23 June 2013 Last updated at 13:46 ET
Edward Snowden asks Ecuador for asylum
The BBC's Daniel Sandford says Edward Snowden is staying in a transit hotel before attempting to continue his journey
Edward Snowden, the former US intelligence contractor who leaked classified documents revealing US internet and phone surveillance, has asked Ecuador for asylum.
The request was confirmed by Ecuador's foreign minister on Twitter.
Mr Snowden had fled the US for Hong Kong but flew out on Sunday morning and is currently in Moscow.
The US wanted him extradited, but the Hong Kong government said Washington had failed to meet its requirements.
Ecuador's Foreign Minister Ricardo Patino, who is in Vietnam, said on Twitter: "The Government of Ecuador has received an asylum request from Edward J. #Snowden."
Wikileaks said in a statement that Mr Snowden was "bound for the Republic of Ecuador via a safe route for the purposes of asylum, and is being escorted by diplomats and legal advisors from Wikileaks".
The announcement came after the Ecuadorian ambassador to Russia told reporters he would meet Mr Snowden and a representative from Wikileaks for talks on Sunday.
Mr Snowden arrived on Aeroflot flight SU213 and landed at Moscow's Sheremetyevo Airport at 17:10 local time (13:10 GMT).
He was picked up at the airport by either a Venezuelan or Ecuadorean embassy car.
A source at the airline company was quoted earlier as saying that Mr Snowden would fly on to Cuba.
It is unclear where Mr Snowden currently is, but he is reported to have not left the airport. An earlier report said he was booked on a Monday morning flight to Cuba.
The US and Ecuador have a joint extradition treaty, but it is not applicable to "crimes or offences of a political character".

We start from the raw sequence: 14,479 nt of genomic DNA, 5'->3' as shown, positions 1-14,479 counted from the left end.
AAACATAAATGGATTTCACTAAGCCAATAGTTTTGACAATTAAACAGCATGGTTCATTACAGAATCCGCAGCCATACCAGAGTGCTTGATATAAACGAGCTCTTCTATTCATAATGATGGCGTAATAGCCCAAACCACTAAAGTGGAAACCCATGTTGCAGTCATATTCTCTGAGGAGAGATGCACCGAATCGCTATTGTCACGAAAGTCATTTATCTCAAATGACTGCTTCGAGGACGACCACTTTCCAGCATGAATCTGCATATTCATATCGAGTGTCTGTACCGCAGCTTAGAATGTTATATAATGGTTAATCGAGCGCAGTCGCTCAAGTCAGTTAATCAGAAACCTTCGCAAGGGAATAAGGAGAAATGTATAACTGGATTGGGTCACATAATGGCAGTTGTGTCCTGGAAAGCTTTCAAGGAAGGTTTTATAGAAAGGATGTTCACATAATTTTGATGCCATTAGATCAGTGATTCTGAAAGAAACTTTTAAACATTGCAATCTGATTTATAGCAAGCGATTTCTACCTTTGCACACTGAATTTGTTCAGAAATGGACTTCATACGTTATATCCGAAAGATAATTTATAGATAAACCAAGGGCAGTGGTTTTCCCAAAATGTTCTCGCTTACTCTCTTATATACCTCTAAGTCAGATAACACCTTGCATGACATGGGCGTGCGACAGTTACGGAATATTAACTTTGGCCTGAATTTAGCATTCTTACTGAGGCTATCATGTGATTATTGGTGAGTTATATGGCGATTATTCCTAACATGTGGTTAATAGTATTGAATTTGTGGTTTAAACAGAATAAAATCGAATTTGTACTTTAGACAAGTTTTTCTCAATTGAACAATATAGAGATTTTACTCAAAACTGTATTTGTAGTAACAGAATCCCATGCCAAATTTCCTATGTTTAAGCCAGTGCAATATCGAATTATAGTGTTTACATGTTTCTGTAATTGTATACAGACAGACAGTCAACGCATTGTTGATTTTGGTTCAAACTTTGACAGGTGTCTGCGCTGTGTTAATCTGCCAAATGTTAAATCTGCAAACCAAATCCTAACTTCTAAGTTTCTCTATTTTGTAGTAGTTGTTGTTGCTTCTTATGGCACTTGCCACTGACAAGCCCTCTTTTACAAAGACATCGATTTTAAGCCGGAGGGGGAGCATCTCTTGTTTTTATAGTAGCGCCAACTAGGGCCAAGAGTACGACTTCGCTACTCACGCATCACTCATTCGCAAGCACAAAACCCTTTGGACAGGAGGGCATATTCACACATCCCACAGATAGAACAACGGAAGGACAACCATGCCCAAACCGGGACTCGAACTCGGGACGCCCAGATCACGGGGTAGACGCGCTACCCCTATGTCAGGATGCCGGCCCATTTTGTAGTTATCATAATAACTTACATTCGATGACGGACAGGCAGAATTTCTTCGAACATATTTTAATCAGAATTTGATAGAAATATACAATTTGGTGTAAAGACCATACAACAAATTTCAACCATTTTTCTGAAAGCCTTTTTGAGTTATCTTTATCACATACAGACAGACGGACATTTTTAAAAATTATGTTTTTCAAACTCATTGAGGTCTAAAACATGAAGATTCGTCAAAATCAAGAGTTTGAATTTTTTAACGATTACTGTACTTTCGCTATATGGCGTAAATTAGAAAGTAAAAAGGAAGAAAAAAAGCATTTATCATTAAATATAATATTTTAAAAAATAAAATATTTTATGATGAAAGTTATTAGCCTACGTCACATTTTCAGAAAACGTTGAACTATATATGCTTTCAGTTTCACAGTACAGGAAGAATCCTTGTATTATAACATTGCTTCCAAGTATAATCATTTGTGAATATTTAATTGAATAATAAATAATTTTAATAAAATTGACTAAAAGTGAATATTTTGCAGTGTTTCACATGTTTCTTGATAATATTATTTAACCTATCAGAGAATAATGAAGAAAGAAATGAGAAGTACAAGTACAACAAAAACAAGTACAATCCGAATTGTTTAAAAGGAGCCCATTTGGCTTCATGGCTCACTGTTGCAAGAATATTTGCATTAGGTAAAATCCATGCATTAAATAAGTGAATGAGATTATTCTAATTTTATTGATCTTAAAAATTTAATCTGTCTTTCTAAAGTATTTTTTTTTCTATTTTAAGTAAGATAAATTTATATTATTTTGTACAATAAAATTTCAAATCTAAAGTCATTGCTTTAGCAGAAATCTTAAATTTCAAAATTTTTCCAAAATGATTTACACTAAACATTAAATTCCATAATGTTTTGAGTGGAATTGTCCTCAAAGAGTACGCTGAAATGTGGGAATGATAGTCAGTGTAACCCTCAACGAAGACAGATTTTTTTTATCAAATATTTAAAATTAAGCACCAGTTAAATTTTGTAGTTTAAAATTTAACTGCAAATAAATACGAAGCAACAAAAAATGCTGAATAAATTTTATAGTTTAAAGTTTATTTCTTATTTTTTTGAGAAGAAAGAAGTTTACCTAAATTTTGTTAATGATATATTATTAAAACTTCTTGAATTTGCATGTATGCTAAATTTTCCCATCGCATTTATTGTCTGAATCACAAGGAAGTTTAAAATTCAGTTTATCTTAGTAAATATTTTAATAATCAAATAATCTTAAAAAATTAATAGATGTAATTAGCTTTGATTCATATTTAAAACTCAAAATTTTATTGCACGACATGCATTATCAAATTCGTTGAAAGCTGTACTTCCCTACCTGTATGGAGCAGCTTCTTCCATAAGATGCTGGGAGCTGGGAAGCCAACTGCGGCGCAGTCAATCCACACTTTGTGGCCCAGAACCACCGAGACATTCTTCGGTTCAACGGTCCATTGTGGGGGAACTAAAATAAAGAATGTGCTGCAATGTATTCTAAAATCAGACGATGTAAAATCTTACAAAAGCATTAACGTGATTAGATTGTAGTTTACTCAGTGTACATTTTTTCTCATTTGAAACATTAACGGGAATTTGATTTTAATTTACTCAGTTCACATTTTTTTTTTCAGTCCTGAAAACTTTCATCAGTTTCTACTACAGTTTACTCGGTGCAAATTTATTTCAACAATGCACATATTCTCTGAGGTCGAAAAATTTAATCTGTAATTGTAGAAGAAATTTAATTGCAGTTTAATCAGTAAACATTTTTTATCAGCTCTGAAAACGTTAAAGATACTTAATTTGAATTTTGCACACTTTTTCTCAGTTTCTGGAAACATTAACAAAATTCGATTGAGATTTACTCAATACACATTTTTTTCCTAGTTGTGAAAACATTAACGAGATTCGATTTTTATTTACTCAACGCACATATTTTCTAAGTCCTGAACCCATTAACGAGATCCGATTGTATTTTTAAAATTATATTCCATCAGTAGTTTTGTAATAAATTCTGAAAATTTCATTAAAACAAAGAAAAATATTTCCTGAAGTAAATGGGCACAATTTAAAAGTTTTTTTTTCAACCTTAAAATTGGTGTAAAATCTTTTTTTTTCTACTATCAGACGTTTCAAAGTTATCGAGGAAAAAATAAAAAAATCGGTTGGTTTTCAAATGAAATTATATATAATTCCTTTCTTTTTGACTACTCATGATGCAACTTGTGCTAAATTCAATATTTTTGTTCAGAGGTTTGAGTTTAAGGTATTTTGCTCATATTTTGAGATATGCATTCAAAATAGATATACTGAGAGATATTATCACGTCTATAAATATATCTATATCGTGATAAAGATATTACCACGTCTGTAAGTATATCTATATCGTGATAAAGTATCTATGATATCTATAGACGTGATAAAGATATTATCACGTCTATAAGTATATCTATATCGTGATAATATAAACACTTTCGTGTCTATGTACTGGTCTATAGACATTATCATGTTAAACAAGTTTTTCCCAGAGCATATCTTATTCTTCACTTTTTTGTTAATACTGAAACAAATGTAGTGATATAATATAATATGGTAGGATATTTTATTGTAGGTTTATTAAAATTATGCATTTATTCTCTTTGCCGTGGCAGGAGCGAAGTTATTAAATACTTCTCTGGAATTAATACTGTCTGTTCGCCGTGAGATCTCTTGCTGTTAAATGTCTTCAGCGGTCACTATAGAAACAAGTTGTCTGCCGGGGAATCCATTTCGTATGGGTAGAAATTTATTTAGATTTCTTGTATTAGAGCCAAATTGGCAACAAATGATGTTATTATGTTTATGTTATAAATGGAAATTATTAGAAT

Wikileaks founder Julian Assange is currently sheltering in the Ecuadorean embassy in London after being granted asylum last year.
The US Justice Department has said it will seek cooperation from whichever country Mr Snowden arrives in.
"We will continue to discuss this matter with Hong Kong and pursue relevant law enforcement cooperation with other countries where Mr Snowden may be attempting to travel," Nanda Chitre, a spokeswoman for the justice department said in a statement.
US media report that Washington tried to stop Mr Snowden from travelling by revoking his passport on Saturday.
Mr Snowden had left his home in Hawaii after leaking details of his work as an NSA (National Security Agency) analyst and the extensive US surveillance programme to the UK's Guardian newspaper and the Washington Post.
He has been charged in the US with theft of government property, unauthorised communication of national defence information and wilful communication of classified communications intelligence.
Each of the charges carries a maximum 10-year prison sentence. The complaint is dated 14 June although it was made public only on Friday.
NSA chief Keith Alexander told ABC News on Sunday there had been no warning that Mr Snowden had taken the documents.
"Clearly, the system did not work as it should have," he said.
Gen Alexander also said the spying agency was overhauling its operations to tighten security on contractors, including tracking the actions of system administrators like Mr Snowden.
The leaks have led to revelations that the US is systematically seizing vast amounts of phone and web data under an NSA programme known as Prism.
Mr Snowden said earlier that he had decided to speak out after observing "a continuing litany of lies" from senior officials to Congress.
US officials have defended the practice of gathering telephone and internet data from private users around the world.
They say Prism cannot be used to intentionally target any Americans or anyone in the US, and that it is supervised by judges.